Access For All
Launched in 2019, this campaign aims to make type 1 diabetes (T1D) technology affordable and accessible for everyone living with this disease.
What is Access For All?
#AccessForAll aims to make type 1 diabetes (T1D) technology affordable and accessible for everyone living with this disease. Given the financial, physical and mental health burden of living with T1D, this campaign also works to improve access to:
- financial supports (such as the Disability Tax Credit);
- new therapies and treatments; and
- more investments in T1D research (read our 2024 Federal Pre-Budget submission).
The goal of Access for All is to improve the lives of those living with this disease in every way possible.
Universal access to devices reduces overall healthcare costs and improves health outcomes
In 2022, JDRF commissioned a cost effectiveness study to demonstrate real quality of life value of diabetes technologies. The study aimed to determine if there a financial benefit to governments providing access to diabetes devices like advanced glucose monitors.
The study demonstrated that funding advanced glucose monitors is more cost-effective compared to traditional finger-prick methods, and while the cost of funding CGM and Flash GMs are higher in the near-term, they generate significant long-term cost savings due to lower costs of complications, potential hospitalization, and additional medical interventions.
We also know that these devices bring users greater peace of mind and provides more accurate blood glucose measurements than finger prick measurements. T1D self-management is made easier through technologies that provide real-time readings. It helps to improve overall blood glucose (HbA1C) and time in target range (TIR).
Better self-management and glucose control also help to relieve some of the anxiety that come with living with a chronic disease. It allows people with T1D to better plan exercise, meals, and rest and greatly improves overall quality of life, include mental and psychosocial health.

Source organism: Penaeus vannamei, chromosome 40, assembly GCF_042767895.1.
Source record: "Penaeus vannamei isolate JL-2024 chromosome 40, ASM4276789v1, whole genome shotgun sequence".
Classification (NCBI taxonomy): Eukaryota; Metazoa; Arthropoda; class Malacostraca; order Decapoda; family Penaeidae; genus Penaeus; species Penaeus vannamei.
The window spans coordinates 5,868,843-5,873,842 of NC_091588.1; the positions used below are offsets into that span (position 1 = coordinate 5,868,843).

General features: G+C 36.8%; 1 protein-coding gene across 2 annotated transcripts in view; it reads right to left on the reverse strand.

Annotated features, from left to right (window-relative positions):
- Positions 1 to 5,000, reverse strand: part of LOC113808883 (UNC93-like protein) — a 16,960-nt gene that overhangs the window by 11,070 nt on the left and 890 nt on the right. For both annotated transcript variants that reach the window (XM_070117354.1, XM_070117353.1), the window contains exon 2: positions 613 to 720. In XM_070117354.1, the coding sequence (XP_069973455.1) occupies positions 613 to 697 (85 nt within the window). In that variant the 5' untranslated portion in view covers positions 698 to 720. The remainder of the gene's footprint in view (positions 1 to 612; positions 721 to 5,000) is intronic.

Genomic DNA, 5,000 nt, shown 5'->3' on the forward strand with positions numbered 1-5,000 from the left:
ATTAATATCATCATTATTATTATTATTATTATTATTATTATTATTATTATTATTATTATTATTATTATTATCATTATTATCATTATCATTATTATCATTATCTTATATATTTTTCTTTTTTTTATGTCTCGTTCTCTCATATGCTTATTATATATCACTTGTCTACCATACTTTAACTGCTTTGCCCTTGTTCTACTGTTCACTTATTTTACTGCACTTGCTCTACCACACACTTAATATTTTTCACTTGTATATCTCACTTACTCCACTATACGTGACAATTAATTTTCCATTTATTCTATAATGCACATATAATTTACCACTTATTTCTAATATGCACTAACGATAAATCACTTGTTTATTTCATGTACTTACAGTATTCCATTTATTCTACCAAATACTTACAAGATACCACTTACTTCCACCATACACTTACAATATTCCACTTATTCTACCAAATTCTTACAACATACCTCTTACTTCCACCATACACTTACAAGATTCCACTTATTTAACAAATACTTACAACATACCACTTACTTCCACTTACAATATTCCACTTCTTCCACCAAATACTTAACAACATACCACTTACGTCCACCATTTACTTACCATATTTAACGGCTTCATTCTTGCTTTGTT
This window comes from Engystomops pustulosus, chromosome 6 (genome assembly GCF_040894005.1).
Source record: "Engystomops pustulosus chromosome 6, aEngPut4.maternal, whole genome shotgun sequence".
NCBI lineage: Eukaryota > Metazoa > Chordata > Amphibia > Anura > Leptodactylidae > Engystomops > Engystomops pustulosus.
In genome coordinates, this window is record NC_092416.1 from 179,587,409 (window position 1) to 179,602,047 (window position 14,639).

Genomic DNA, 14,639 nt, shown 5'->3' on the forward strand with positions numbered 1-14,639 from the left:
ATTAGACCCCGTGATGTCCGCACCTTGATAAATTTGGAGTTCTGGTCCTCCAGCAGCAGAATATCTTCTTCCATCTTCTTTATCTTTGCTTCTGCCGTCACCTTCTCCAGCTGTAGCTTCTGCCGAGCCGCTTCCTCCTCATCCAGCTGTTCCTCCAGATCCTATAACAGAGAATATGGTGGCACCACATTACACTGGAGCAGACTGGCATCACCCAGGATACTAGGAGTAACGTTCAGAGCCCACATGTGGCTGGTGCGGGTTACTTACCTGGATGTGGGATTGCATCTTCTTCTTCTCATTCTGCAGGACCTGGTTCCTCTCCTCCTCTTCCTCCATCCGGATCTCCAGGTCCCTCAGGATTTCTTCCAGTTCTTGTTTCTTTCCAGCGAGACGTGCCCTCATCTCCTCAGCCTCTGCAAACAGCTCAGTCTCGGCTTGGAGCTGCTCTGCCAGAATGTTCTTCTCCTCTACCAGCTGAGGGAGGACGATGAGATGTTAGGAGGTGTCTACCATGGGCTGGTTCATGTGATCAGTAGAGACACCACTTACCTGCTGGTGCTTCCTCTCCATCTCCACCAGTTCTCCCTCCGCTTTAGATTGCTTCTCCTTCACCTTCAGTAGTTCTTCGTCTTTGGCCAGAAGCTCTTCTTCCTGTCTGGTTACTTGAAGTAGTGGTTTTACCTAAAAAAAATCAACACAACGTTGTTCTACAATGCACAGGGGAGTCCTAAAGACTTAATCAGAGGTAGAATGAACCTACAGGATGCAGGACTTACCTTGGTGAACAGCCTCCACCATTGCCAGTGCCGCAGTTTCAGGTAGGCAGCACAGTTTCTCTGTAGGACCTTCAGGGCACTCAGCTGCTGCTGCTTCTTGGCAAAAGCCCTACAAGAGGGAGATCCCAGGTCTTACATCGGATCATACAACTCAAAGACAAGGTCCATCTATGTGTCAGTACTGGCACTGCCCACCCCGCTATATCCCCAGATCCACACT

Universal access to devices helps mediate socioeconomic status
A study published December 2022 by Joshua R Stanley, Antoine B M Clarke, Rayzel Shulman, and Farid H Mahmud examined the relationship between socioeconomic status and T1D management, and whether device access could mediate these effects.
The study concluded that insulin pump and CGM use partially mediated the significant discrepancies observed with socioeconomic status and glycemic management, highlighting potential benefits of broader access to these technologies to improve diabetes outcomes, and also help mitigate the negative impact of deprivation on diabetes management,
Read more: pubmed.ncbi.nlm.nih.gov/36409503/
Out-of-pocket costs represents a significant financial burden for T1D Canadians
A report published by Diabetes Canada offered insight into the out-of-pocket costs (costs assessed after reimbursement by public insurance programs) associated to managing T1D for Canadians across the country in 2022. While the share of out-of-pocket costs covered by governments varies from a low of 0% to a high of 100%, it was found by this report that over half of all persons living with T1D either experience out-of-pocket costs in excess of 3% of their family income or, given other financial burdens and lack of resources, fail to adhere to the treatment recommended by their doctor.
Costs associated with managing T1D:
- In certain parts of Canada, out-of-pocket costs can be as high as $18,306 per year for people with T1D.
- Average out-of-pocket costs, as a share of family income, fall with the level of household income and are highest for adults with family income of $30,000 using insulin pumps and CGM, where they account for 20% of family income.
- Costs as a share of family income are highest in:
- Prince Edward Island where they can account for up to 20% of income for adults and seniors with family income of $30,000 or more using an insulin pump and finger prick testing;
- And Quebec for adults with income of $30,000 or more also using an insulin pump and finger prick testing.
JDRF believes in patient choice and universal access. Together, with volunteers and advocates from the type 1 diabetes community we will continue to advocate all levels of government to ensure affordability, greater access and improved overall health outcomes for people living with T1D today, while we advance the most promising research into cures tomorrow.
How you can get involved